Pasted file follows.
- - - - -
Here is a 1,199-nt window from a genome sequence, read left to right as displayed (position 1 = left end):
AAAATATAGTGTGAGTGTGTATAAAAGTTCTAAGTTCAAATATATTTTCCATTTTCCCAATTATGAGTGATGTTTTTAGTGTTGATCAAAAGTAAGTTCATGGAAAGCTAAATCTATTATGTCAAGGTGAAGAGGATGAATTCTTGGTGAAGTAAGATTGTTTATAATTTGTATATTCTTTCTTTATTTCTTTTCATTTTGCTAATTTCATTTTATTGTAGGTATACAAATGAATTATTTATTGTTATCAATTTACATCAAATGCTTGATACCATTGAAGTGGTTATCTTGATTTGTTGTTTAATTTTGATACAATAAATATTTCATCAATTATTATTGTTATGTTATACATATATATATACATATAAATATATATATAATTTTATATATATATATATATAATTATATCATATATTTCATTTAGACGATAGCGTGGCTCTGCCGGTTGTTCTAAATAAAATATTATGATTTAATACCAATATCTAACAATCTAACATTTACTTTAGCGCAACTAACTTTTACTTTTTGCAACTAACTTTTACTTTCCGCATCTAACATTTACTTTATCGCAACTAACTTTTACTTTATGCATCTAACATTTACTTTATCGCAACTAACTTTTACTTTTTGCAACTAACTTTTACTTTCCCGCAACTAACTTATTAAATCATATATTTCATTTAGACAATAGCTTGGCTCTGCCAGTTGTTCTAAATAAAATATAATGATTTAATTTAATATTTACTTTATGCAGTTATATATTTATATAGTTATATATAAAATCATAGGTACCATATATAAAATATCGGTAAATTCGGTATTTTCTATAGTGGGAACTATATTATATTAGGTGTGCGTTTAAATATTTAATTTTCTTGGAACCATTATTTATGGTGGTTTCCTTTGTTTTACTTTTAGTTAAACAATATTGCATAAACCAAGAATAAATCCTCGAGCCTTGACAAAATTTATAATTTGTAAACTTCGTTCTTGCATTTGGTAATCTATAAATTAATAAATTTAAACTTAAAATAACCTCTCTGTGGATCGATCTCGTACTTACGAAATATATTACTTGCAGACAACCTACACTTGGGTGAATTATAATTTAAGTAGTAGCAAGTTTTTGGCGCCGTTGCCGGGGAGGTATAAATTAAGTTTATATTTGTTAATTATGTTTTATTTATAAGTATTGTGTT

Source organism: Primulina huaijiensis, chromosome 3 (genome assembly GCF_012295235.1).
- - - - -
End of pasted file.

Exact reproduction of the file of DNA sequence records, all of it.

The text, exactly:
Here is a 1,199-nt window from a genome sequence, read left to right as displayed (position 1 = left end):
AAAATATAGTGTGAGTGTGTATAAAAGTTCTAAGTTCAAATATATTTTCCATTTTCCCAATTATGAGTGATGTTTTTAGTGTTGATCAAAAGTAAGTTCATGGAAAGCTAAATCTATTATGTCAAGGTGAAGAGGATGAATTCTTGGTGAAGTAAGATTGTTTATAATTTGTATATTCTTTCTTTATTTCTTTTCATTTTGCTAATTTCATTTTATTGTAGGTATACAAATGAATTATTTATTGTTATCAATTTACATCAAATGCTTGATACCATTGAAGTGGTTATCTTGATTTGTTGTTTAATTTTGATACAATAAATATTTCATCAATTATTATTGTTATGTTATACATATATATATACATATAAATATATATATAATTTTATATATATATATATATAATTATATCATATATTTCATTTAGACGATAGCGTGGCTCTGCCGGTTGTTCTAAATAAAATATTATGATTTAATACCAATATCTAACAATCTAACATTTACTTTAGCGCAACTAACTTTTACTTTTTGCAACTAACTTTTACTTTCCGCATCTAACATTTACTTTATCGCAACTAACTTTTACTTTATGCATCTAACATTTACTTTATCGCAACTAACTTTTACTTTTTGCAACTAACTTTTACTTTCCCGCAACTAACTTATTAAATCATATATTTCATTTAGACAATAGCTTGGCTCTGCCAGTTGTTCTAAATAAAATATAATGATTTAATTTAATATTTACTTTATGCAGTTATATATTTATATAGTTATATATAAAATCATAGGTACCATATATAAAATATCGGTAAATTCGGTATTTTCTATAGTGGGAACTATATTATATTAGGTGTGCGTTTAAATATTTAATTTTCTTGGAACCATTATTTATGGTGGTTTCCTTTGTTTTACTTTTAGTTAAACAATATTGCATAAACCAAGAATAAATCCTCGAGCCTTGACAAAATTTATAATTTGTAAACTTCGTTCTTGCATTTGGTAATCTATAAATTAATAAATTTAAACTTAAAATAACCTCTCTGTGGATCGATCTCGTACTTACGAAATATATTACTTGCAGACAACCTACACTTGGGTGAATTATAATTTAAGTAGTAGCAAGTTTTTGGCGCCGTTGCCGGGGAGGTATAAATTAAGTTTATATTTGTTAATTATGTTTTATTTATAAGTATTGTGTT

Source organism: Primulina huaijiensis, chromosome 3 (genome assembly GCF_012295235.1).